Star rating system: Expedia for nursing homes?

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Yes, you too could be the Four Seasons of nursing homes.

As we all know by now, the Centers for Medicare & Medicaid Services plans to create a five-star quality rating system for facilities (see stories on the McKnight's home page from Wednesday and Thursday). The system, whose metrics are still being refined, will appear on the consumer-oriented Nursing Home Compare Web site (www.Medicare.gov/NHCompare) by year's end.

I don't know about you, but the first thought that came to my mind when I heard about the plan was hotels. After all, when most of us choose accommodations we go to a Web site like Expedia.com or Travelocity.com to see first-hand visitors' opinions. Will it be any different for nursing homes? You could either be a first-class, chocolate-on-the pillow type of joint, or a lowly two-star, where the pool is more of a pond?

But the comparison only goes so far. The reason is, and I hate to break it to everyone, but nursing homes aren't hotels. They aren't washing machines or any other kind of commodity that consumers judge by scores either.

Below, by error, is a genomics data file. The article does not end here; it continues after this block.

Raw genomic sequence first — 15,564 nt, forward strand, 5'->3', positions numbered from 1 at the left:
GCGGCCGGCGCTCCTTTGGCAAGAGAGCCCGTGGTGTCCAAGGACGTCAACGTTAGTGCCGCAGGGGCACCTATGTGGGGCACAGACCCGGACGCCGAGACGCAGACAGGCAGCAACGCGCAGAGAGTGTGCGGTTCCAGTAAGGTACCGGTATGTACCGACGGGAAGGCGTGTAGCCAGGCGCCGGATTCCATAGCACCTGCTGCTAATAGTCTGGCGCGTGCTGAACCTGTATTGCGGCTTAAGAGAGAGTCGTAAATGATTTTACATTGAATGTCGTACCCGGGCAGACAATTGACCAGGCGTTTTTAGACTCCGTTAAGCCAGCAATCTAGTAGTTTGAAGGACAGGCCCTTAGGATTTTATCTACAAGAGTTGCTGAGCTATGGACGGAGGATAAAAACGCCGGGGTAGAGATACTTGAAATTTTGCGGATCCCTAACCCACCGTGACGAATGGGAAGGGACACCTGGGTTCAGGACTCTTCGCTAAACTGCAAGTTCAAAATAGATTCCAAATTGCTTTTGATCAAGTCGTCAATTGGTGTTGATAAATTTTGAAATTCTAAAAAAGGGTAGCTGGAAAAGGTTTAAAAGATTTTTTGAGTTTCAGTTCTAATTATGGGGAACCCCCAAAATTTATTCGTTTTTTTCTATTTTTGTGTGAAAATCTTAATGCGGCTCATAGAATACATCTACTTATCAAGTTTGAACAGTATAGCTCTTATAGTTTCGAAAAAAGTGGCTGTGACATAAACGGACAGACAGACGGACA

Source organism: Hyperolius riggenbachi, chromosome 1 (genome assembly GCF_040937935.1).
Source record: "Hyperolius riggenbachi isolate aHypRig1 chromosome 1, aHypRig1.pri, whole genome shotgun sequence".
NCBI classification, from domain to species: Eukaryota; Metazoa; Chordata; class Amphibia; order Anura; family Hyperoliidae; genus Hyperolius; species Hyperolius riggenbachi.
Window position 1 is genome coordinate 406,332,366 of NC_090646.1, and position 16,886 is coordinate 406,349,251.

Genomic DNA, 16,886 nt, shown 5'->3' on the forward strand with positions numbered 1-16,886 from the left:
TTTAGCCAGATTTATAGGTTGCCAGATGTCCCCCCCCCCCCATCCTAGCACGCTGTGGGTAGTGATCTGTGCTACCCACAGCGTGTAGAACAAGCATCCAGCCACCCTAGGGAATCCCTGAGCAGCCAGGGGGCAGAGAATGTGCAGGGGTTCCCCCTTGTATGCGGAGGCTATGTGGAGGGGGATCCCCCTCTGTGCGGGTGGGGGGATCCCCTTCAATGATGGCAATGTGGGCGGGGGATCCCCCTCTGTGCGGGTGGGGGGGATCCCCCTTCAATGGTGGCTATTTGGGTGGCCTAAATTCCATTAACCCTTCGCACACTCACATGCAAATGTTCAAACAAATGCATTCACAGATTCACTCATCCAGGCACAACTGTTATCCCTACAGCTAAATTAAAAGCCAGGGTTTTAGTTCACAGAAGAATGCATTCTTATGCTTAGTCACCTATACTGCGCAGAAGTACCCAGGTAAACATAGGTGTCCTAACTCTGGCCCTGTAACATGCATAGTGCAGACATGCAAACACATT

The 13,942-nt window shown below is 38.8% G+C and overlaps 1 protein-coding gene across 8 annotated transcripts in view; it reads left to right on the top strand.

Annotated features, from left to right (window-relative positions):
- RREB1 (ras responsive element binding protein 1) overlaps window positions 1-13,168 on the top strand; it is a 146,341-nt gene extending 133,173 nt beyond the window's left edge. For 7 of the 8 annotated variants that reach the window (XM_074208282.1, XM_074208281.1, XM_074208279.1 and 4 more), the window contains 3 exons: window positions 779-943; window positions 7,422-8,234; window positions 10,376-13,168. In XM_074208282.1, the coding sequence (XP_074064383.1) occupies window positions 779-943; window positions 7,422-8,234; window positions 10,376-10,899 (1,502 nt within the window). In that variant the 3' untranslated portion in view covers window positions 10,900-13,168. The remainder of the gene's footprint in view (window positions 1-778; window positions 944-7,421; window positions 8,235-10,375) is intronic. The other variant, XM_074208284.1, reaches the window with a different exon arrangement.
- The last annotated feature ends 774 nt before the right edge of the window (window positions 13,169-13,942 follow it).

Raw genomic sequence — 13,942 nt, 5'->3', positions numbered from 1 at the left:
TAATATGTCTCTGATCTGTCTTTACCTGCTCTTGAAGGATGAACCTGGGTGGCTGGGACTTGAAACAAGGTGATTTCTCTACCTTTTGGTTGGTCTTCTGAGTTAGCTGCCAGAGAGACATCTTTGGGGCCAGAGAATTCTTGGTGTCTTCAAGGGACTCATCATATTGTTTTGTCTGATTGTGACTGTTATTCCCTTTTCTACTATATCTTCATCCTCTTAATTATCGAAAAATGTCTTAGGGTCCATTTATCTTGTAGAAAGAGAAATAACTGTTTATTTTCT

Unlike those resorts in Puerto Vallarta, nursing homes aren't taking care of honeymooners. Rather, the guests are vulnerable, high-acuity residents, and many don't want to be there.

Granted, families want to know more about the nursing homes where they are sending their parents. And they should have as much information as possible. Transparency is a good thing. If you shop on Nursing Home Compare today you'll learn a lot of objective information about a facility, such as its number of beds, the number of nurse staffing hours, and the results of its last survey, including details about deficiencies.

Adding a ratings system, while a customer-oriented measurement, may be setting consumers up for disappointment. A five-star nursing home, unlike its counterpart in the hospitality industry, will not have bronze beachcombers lounging by the pool. There likely will be a resident or two slumped in her chair when a visitor arrives, and there could be unpleasant sounds and smells wafting through the hallways.

But the ratings system isn't necessarily a bad idea either—if nursing homes get their fair shake-such as figuring residents' and families' satisfaction scores into the mix.

And there could be upsides. How about this recommendation for CMS? More Medicare and Medicaid funding for five-star facilities.
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McKnight's Daily Editors' Notes features commentary on the latest in long-term care news and issues. Entries are written by Editorial Director John O'Connor, Editor James M. Berklan, Senior Editor Elizabeth Newman and Staff Writer Emily Mongan.

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